On 20 June 2011, Bashir agreed with South Sudan's President Salva Kiir on the withdrawal of their respective armed forces from the disputed territory. They were to be replaced by the United Nations Interim Security Force for Abyei (UNISFA) with 4,200 Ethiopian troops. After some incidents, both sides met again on 8 September and agreed to the complete withdrawal of their forces by 30 September – a deal brokered by the African Union High Level Implementation Panel (AUHIP) headed by former South Africa president Thabo Mbeki.
This agreement is a necessary short-term measure to keep Khartoum and Juba's armies apart. It suits Bashir because it provides no political solution to the disputed territory, instead preserving the status quo and leaving the territory's fate hanging in balance. Placing troops between the two countries to avoid new conflict does not bring the region closer to a final solution on Abyei. On the contrary, Ethiopia's presence has worried some who fear that this new concept of peacekeeping, based on troops contributed by one single country, will be very hard for the UN to control.
Bashir made a much bigger miscalculation in Southern Kordofan. He authorised a military campaign against former Sudan People's Liberation Army (SPLA) units from the North and loyal to leaders of the Sudan People's Liberation Movement-North (SPLM-N). Khartoum's onslaught appears to be about several things, including exerting control in a state where there were still SPLA forces – and therefore a potential threat – and demonstrating its strength to other constituencies and groups that continue to defy Khartoum.
The fighting so far has been extremely brutal. In June, a leaked UN human rights report indicated that the traditionally marginalised Nuba people, who had been allied with Southern Sudan in its fight against Khartoum, were targeted by the SAF and allied paramilitary forces. The report alleges arbitrary arrests and detentions, targeted killings, summary executions, extrajudicial killings, indiscriminate shelling and aerial bombings and forced displacement of civilians. A UN Security Council meeting in mid-August failed to condemn the fighting, and China and Russia demanded a statement proposed by the US be watered down.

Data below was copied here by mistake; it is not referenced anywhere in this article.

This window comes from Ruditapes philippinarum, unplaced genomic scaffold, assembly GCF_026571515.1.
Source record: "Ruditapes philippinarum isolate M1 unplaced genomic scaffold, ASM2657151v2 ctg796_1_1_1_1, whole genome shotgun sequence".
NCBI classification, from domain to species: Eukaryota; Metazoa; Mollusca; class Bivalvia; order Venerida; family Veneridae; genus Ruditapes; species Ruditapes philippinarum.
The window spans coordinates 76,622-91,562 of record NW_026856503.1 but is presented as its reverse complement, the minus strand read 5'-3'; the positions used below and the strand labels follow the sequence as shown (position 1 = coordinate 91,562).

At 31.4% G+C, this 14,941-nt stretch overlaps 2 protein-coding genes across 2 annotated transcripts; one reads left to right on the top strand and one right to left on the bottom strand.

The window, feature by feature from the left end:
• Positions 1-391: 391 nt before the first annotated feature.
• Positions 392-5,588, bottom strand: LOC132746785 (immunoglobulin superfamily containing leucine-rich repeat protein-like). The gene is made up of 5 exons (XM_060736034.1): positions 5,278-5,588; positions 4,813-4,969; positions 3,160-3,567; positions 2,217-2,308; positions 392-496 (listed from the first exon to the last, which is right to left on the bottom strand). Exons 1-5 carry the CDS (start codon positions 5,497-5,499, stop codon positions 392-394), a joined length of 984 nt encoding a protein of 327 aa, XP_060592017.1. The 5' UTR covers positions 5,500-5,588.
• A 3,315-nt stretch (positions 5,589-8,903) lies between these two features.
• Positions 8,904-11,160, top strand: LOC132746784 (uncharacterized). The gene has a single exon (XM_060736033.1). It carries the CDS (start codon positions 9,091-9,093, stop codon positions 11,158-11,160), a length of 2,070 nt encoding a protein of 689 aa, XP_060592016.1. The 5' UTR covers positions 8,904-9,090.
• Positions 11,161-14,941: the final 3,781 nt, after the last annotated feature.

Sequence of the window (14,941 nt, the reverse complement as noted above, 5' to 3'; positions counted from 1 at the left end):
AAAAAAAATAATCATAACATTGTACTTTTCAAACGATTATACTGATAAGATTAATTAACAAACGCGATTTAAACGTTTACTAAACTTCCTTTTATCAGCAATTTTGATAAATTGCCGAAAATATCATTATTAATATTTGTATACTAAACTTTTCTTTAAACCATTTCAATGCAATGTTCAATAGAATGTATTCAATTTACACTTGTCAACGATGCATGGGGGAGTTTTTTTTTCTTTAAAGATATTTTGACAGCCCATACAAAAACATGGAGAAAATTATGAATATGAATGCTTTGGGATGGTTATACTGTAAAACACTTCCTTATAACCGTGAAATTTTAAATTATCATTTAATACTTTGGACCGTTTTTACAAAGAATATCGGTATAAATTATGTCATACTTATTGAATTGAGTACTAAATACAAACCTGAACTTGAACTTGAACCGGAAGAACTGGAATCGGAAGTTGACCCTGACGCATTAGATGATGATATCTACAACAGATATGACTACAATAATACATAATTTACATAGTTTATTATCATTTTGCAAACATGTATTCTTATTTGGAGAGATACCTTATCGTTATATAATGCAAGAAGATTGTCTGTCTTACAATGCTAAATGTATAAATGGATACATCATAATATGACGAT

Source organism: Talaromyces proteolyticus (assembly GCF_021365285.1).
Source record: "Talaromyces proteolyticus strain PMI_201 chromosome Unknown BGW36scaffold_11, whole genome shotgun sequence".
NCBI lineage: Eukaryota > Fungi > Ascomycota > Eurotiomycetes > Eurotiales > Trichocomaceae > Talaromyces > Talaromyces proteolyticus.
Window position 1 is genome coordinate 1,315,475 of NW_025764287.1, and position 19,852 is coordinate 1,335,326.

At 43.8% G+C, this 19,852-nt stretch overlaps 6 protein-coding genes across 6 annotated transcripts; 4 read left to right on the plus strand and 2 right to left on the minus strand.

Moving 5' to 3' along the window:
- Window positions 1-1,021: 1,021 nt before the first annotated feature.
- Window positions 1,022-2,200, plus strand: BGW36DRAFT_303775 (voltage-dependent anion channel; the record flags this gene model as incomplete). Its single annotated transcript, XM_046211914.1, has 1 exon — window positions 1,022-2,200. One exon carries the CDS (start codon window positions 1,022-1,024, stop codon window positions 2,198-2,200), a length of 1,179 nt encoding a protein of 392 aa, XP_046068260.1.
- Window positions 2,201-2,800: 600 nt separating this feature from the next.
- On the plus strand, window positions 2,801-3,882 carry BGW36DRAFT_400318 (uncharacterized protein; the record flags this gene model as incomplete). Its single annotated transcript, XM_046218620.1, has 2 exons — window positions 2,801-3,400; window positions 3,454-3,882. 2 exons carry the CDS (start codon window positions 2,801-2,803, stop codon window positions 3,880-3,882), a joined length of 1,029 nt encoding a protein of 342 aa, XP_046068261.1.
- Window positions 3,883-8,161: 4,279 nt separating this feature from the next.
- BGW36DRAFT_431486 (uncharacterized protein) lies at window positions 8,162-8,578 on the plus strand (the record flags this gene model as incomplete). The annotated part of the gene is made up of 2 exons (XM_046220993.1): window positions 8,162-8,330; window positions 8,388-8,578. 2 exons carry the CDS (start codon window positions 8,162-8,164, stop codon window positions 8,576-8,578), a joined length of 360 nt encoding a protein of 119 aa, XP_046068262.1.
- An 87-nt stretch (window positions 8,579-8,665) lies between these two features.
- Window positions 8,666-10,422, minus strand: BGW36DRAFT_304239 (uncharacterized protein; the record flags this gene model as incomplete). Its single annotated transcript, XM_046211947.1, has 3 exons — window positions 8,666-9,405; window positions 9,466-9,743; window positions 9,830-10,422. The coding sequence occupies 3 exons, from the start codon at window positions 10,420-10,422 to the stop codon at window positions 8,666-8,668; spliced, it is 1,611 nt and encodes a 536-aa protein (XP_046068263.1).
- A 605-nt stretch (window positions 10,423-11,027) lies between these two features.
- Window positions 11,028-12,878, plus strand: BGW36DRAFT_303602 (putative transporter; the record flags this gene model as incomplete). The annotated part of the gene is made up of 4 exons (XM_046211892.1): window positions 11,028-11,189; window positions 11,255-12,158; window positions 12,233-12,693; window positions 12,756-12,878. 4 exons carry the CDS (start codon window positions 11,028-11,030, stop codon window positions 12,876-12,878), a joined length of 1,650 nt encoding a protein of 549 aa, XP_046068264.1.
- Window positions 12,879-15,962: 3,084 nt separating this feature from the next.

Conflict soon expanded to Blue Nile. Hundreds of thousands are now displaced and fighting continues in Southern Kordofan and the Blue Nile. Khartoum has formally banned the SPLM-N, detained many of its local leaders, declared a state of emergency in the Blue Nile and replaced its SPLM-N governor, Malik Agar.
Demonstrating the strength of the hardliners, Khartoum also immediately rejected a promising framework agreement of 28 June. It includes a political and a security agreement for Southern Kordofan and Blue Nile, was facilitated by Thabo Mbeki and Prime Minister Meles Zenawi of Ethiopia and signed by Dr. Nafie Ali Nafie, Co-deputy NCP chairman and a presidential adviser. A few days later, however, President Bashir publicly disavowed the agreement.
Meanwhile, the situation remains unstable in Darfur. The NCP has continued its current military push in the region, which has killed hundreds and displaced thousands. NCP leaders are ignoring an inclusive settlement of the Darfur conflict and are targeting ethnic Zaghawa civilians, who are perceived to be supporters of rebel groups that rejected the Doha talks and the government peace strategy.